Let’s play some word association. When I say Vancouver, what’s the first thing that comes to mind?
The only place in Canada that isn’t an ice block for 6 months of the year.
Creating smart cities is a daunting task, with hours upon hours studying how we live, work and interact. There’s a common thread in the urban planner handbook that argues diversity is key – diversity of buildings, diversity in activities, and especially diversity in citizens.
So, when urban planners judge that a community is becoming less diverse for any reason, they raise the red flag.
The Urbanarium City Debate
did just that in Vancouver this January, asking the tough question:
is Vancouver repelling creative citizens?
Vancouver: Designed for the Rich?
It’s a beautiful spot. Right on the coast with a downtown filled with historical buildings.
Temperate weather. A distinct culture grown from their relative isolation from the rest of Canada.
It’s also surrounded by mountains that create natural barriers to new real estate development that other cities have used to keep their residential and commercial real estate values more in line with earning potential.
It’s an interesting combination, that in conjunction with record low mortgage rates has driven up the cost of living in Vancouver and area, and causing the typically lower income from fleeing to cheaper places.
The lower income in question here are artists and creatives that society generally associates with positive economic impact, but negative personal economy.
In other words, we like having them around, but often they can’t afford to be around.
Design Art vs Design Business
The argument from one side, is that Vancouver is just too expensive to accommodate the artists, musicians, authors and others working to put their art in the public eye/ear, but are unable to scoop up enough cash for their efforts.
The other side of the debate reveals doubt that a mass exodus of creatives is actually occurring, and that Vancouver still represents a great place for artists, designers, creatives and artistic entrepreneurs to launch their success story.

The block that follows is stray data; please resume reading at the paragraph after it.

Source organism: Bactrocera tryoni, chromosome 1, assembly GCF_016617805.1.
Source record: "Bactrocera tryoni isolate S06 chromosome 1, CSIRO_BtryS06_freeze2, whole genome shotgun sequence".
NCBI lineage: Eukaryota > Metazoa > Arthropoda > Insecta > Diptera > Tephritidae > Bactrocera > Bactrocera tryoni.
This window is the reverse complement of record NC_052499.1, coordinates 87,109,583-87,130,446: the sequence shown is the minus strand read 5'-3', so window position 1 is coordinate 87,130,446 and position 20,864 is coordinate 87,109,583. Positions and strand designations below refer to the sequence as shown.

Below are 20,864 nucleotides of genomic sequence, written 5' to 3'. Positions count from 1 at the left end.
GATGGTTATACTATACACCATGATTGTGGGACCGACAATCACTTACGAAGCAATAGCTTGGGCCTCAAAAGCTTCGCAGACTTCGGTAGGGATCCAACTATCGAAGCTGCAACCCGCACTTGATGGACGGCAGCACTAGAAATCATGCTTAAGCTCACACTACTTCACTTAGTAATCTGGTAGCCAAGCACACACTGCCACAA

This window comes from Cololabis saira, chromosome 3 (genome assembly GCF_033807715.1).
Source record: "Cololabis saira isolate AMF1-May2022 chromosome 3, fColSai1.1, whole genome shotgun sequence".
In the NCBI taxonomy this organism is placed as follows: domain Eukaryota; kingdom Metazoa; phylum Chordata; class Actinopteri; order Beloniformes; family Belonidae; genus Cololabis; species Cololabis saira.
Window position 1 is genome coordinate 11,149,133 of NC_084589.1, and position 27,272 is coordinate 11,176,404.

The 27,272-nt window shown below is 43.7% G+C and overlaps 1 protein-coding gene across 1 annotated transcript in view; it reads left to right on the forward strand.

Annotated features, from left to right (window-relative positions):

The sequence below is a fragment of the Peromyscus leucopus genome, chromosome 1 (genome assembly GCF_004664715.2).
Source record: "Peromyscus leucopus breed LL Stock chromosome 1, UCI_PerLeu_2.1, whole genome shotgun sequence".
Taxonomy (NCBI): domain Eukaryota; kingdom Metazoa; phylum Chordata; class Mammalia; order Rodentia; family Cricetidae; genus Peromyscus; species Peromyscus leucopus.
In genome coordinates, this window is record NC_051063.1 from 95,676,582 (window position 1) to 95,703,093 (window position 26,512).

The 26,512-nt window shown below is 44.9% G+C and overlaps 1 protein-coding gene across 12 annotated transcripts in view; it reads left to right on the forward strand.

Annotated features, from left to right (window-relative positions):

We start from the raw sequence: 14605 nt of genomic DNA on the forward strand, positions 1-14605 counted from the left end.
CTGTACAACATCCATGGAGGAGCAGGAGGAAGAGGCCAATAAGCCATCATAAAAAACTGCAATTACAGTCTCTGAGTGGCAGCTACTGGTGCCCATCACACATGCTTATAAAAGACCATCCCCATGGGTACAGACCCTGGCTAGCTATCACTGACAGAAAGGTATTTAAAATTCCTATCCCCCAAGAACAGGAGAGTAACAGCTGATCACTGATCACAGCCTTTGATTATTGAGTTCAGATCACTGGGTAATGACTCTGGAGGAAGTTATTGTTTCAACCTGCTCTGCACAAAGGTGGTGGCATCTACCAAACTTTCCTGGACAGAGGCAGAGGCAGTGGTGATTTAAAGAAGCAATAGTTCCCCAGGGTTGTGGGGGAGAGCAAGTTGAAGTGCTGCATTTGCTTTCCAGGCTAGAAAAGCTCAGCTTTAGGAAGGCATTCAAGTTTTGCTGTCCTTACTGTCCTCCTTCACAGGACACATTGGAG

The loss of traditional entertainment venues to condo complexes argues one side. The bursting tech and digital media economy in “San Fran North”
argues the other side.
However, that one style of art is geared towards the public good, the other to private.
But is economic stability really a reason to discount a successful sector?
argue that Vancouver has been an incubator for urban design, art and social politics, but that this is coming to a halt due to the runaway real estate market. But are activism and economic success truly mutually exclusive?
Do artists really need to struggle?
I’m sorry. That was blunt. What I meant to say was… no.
I would argue that the designers that we employ are incredible artists. They have an eye for form, for colour, for interpretation. The difference is that they also have purpose. Their designs are not just aesthetic. They have a reason for being.
So, the explosion of tech startups and creative enterprises, including a vast array of Vancouver web design companies, argue that Vancouver continues to attract a diverse mix of artists and creatives.
However, the cliché of the starving artist? That may well be fading, as artists find newways to reach their audience, to gain popularity and to continue to grow in their creativity.
And maybe that’s what Vancouver aspires to be.
What do you think? Let us know below!